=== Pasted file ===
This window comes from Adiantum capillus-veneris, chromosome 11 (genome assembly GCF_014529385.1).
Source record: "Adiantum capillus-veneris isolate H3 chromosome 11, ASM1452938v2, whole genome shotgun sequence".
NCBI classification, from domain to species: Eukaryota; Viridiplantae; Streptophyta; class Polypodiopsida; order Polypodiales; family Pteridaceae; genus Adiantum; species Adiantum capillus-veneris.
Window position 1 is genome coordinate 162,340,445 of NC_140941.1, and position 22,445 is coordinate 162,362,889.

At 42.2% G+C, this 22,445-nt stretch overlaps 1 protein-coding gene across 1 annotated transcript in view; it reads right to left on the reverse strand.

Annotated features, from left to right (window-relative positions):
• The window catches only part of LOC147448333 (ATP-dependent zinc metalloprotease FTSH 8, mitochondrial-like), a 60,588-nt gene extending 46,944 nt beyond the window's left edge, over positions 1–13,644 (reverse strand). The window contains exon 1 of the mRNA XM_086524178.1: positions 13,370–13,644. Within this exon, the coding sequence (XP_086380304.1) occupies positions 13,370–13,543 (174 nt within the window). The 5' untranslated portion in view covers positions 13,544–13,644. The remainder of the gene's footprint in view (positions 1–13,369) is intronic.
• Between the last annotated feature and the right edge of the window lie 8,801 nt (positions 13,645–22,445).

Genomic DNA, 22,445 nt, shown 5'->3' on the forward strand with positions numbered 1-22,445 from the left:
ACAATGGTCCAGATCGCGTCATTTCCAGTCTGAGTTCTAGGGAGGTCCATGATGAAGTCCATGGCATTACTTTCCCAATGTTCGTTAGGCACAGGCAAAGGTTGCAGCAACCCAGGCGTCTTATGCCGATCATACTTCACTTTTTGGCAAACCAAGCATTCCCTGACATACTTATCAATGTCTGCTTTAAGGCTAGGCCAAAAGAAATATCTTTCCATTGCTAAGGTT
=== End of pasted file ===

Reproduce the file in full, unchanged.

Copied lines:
This window comes from Adiantum capillus-veneris, chromosome 11 (genome assembly GCF_014529385.1).
Source record: "Adiantum capillus-veneris isolate H3 chromosome 11, ASM1452938v2, whole genome shotgun sequence".
NCBI classification, from domain to species: Eukaryota; Viridiplantae; Streptophyta; class Polypodiopsida; order Polypodiales; family Pteridaceae; genus Adiantum; species Adiantum capillus-veneris.
Window position 1 is genome coordinate 162,340,445 of NC_140941.1, and position 22,445 is coordinate 162,362,889.

At 42.2% G+C, this 22,445-nt stretch overlaps 1 protein-coding gene across 1 annotated transcript in view; it reads right to left on the reverse strand.

Annotated features, from left to right (window-relative positions):
• The window catches only part of LOC147448333 (ATP-dependent zinc metalloprotease FTSH 8, mitochondrial-like), a 60,588-nt gene extending 46,944 nt beyond the window's left edge, over positions 1–13,644 (reverse strand). The window contains exon 1 of the mRNA XM_086524178.1: positions 13,370–13,644. Within this exon, the coding sequence (XP_086380304.1) occupies positions 13,370–13,543 (174 nt within the window). The 5' untranslated portion in view covers positions 13,544–13,644. The remainder of the gene's footprint in view (positions 1–13,369) is intronic.
• Between the last annotated feature and the right edge of the window lie 8,801 nt (positions 13,645–22,445).

Genomic DNA, 22,445 nt, shown 5'->3' on the forward strand with positions numbered 1-22,445 from the left:
ACAATGGTCCAGATCGCGTCATTTCCAGTCTGAGTTCTAGGGAGGTCCATGATGAAGTCCATGGCATTACTTTCCCAATGTTCGTTAGGCACAGGCAAAGGTTGCAGCAACCCAGGCGTCTTATGCCGATCATACTTCACTTTTTGGCAAACCAAGCATTCCCTGACATACTTATCAATGTCTGCTTTAAGGCTAGGCCAAAAGAAATATCTTTCCATTGCTAAGGTT